November 18: World Remembrance Day for Road Traffic Victims
November 18th this year falls on the third Sunday of November, a day that is taken in remembrance for road traffic victims. This is a less widely recognized day of remembrance that takes on the heavy topic we are all aware of but rarely discuss due to discomfort and uneasiness.
So let’s take some time to talk about it. This year, the WDR has adopted the theme of “Roads Have Stories.” As COM majors, we love to talk. We love to stay in touch, to always be socially available. More than anything, we love to tell stories. Do we think enough about all the stories that are happening around us though? Do we stay present, aware, and in the moment? What about the stories that have taken place on the roads we drive on every day?
In an ideal world when I’m driving to campus each day, I’d be aware and focused on nothing but the road. The reality is that I’m often thinking ahead about the class I’m worried about running late to, or the essay I know I have to work on in the library. Maybe my impatience is running high when I’m stuck behind a truck going 5 under the speed limit while my clock keeps mercilessly counting upward. I’m not thinking about the danger I could very swiftly be in. Today serves as a reminder to slow down and think about the countless other scenarios people have been in that don’t end with getting to class on time. Maybe their scenarios don’t even end with keeping their life, something we take for granted without ever realizing it.
“Road deaths and injuries are sudden, violent, traumatic events. Their impact is long-lasting, often permanent. Each year, millions of newly injured and bereaved people from every corner of the world are added to the countless millions who already suffer. The cumulative toll is truly tremendous… The grief and distress experienced by this huge number of people is all the greater because many of the victims are young, [and] because many of the crashes could and should have been prevented… This special Remembrance Day is therefore intended to respond to the great need for public recognition [of road crash victims for] their loss and suffering.”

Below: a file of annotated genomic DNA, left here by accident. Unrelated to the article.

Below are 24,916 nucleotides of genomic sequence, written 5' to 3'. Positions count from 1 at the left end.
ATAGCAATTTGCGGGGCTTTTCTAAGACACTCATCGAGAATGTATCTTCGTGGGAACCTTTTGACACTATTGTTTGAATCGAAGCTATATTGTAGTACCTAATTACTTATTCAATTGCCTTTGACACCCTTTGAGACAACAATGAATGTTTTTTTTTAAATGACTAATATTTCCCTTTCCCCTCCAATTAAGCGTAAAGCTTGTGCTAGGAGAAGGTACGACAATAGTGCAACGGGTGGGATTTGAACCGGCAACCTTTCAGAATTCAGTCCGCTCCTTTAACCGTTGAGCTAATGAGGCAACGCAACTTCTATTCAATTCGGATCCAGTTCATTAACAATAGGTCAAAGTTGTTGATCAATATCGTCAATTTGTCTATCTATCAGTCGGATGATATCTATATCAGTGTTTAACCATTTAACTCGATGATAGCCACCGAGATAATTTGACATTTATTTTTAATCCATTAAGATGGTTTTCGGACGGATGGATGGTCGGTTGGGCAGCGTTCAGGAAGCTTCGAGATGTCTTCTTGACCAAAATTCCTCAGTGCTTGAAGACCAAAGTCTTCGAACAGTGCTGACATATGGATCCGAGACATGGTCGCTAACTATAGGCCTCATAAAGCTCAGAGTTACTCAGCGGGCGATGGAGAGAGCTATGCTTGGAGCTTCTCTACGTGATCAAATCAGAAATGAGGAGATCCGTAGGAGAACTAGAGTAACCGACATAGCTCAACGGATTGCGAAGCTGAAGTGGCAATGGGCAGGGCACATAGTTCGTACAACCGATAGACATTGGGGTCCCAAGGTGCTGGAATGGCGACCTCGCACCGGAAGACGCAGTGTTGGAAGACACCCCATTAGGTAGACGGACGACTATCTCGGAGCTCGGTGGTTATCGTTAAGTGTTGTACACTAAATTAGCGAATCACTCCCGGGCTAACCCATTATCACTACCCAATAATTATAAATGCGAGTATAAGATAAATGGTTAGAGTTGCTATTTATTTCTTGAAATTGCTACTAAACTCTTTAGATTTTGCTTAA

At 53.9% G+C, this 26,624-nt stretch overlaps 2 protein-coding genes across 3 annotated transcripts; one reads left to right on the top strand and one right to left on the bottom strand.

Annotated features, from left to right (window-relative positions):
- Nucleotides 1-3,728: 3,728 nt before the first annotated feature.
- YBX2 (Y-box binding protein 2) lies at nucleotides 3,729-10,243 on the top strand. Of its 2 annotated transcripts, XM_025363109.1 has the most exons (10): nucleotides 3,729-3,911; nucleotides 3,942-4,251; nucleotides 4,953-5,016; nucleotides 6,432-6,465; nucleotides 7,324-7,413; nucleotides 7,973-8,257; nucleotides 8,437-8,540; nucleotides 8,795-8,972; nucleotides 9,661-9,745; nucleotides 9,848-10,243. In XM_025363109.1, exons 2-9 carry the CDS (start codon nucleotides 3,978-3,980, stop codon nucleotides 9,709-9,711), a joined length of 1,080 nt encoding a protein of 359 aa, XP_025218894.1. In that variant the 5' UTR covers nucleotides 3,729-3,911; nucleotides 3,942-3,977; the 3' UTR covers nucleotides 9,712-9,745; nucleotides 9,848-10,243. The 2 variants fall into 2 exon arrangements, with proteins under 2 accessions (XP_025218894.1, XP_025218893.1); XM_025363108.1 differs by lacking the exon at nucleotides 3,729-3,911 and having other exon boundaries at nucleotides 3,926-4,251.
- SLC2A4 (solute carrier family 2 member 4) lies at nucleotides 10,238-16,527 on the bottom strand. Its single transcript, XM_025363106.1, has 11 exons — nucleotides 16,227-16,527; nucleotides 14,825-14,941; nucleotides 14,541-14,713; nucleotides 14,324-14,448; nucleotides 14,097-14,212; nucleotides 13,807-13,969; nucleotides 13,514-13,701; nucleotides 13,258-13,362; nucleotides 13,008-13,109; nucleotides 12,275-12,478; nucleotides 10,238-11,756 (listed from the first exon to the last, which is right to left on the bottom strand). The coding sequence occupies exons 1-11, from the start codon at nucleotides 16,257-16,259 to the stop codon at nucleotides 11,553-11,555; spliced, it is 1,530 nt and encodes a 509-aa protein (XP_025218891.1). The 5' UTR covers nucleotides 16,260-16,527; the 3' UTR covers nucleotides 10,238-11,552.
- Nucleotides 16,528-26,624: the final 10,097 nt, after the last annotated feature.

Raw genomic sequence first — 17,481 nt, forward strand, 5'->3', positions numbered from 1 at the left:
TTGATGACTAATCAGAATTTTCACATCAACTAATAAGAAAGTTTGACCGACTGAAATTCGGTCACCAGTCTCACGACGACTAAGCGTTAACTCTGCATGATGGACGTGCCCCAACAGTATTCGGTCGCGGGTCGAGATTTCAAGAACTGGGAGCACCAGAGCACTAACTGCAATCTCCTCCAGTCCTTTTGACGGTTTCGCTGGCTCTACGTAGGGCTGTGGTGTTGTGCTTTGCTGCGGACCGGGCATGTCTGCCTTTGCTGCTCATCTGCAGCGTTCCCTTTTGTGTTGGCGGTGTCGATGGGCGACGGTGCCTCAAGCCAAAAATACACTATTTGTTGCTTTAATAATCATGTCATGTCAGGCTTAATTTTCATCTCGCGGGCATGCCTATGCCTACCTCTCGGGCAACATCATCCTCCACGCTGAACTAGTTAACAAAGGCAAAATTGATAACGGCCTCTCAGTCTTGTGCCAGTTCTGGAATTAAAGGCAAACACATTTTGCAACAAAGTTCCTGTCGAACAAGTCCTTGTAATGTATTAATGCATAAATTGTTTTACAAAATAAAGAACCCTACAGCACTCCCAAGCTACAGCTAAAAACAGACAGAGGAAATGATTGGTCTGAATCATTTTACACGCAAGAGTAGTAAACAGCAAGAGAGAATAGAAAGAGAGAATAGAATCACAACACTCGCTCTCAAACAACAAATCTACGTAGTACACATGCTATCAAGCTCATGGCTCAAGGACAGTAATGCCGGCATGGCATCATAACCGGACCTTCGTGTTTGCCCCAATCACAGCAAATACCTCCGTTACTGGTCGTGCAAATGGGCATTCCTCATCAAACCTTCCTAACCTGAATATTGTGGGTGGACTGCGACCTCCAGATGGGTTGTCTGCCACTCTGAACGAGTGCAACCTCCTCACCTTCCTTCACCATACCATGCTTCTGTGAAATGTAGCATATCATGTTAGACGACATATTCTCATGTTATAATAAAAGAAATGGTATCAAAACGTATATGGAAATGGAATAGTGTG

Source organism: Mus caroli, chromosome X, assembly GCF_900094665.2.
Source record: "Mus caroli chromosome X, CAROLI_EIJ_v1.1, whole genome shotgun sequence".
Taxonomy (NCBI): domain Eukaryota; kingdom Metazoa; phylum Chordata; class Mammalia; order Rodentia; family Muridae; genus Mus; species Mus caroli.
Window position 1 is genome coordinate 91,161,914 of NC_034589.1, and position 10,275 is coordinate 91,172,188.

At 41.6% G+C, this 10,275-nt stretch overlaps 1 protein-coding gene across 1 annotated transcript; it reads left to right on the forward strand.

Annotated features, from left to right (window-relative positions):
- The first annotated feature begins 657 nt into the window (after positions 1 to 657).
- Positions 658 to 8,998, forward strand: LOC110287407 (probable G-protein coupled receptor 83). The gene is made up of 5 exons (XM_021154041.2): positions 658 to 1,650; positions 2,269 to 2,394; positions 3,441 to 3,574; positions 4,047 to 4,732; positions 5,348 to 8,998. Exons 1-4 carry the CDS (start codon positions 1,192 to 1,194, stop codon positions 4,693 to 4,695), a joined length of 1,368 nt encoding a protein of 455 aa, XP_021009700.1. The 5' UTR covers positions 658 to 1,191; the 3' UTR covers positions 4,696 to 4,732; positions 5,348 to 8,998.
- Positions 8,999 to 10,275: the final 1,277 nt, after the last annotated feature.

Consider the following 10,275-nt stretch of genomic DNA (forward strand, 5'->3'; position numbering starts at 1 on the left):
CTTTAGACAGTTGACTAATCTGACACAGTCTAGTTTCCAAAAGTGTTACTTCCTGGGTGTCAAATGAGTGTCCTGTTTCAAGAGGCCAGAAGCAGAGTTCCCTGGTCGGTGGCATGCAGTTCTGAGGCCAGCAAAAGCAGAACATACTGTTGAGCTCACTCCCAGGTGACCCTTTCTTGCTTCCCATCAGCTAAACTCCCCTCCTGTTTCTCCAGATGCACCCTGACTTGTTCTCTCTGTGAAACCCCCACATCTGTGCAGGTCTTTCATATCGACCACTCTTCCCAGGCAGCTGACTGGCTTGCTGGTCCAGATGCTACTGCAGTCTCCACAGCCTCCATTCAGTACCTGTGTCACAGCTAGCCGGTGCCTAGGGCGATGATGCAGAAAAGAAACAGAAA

Roads tell precautionary stories of the countless people that came before us. Despite improvement, the US still holds the highest car crash death rate out of any other country. The reality that we live in a town trademarked as a “college town” and “retirement town” only exponentially increases these risks. What is the best way to honor and respect the people who have fallen victim to car accidents? The answer is staying safe and promoting safety so that we don’t contribute to the suffering and instead work to decrease it.
What are some ways we can do this?
- Use a seat belt in every seat, on every trip
- Make sure children are always properly buckled into the back seat or booster seat
- Choose NOT to drive impaired by alcohol or drugs
- Obey the speed limits, cut out more time to make it to class
- Drive WITHOUT distractions like texting or calling
The concept is very familiar, we’ve all been told to never text and drive. We’ve been told to keep our eyes on the road, be aware of weather dangers, watch the people around us. Where do we catch ourselves pushing the limits? We love to stay in contact no matter how short the drive can be, but unless we want to let the road dictate our story, our communication tendencies need to take the back seat to safety, for the betterment of everyone.
– Jordan McFaul
As important this topic is, I can relate to the gravity of this topic. During my time in community college, in my public speaking class, I had to present a persuasive speech to the audience about the dangers of texting and driving. This was back in spring of 2017 and it’s something I never forgotten about. Which is, of course, the amount of research and sources I had to put together and make a powerful, convincing speech. But yet, as such a simple task of “not texting and driving” people everyday across the nation still do it which leads to unnecessary accidents and or deaths. I’m an advocate for this topic and always remain to carry out this simple rule of “eyes on the road and not on your phone”.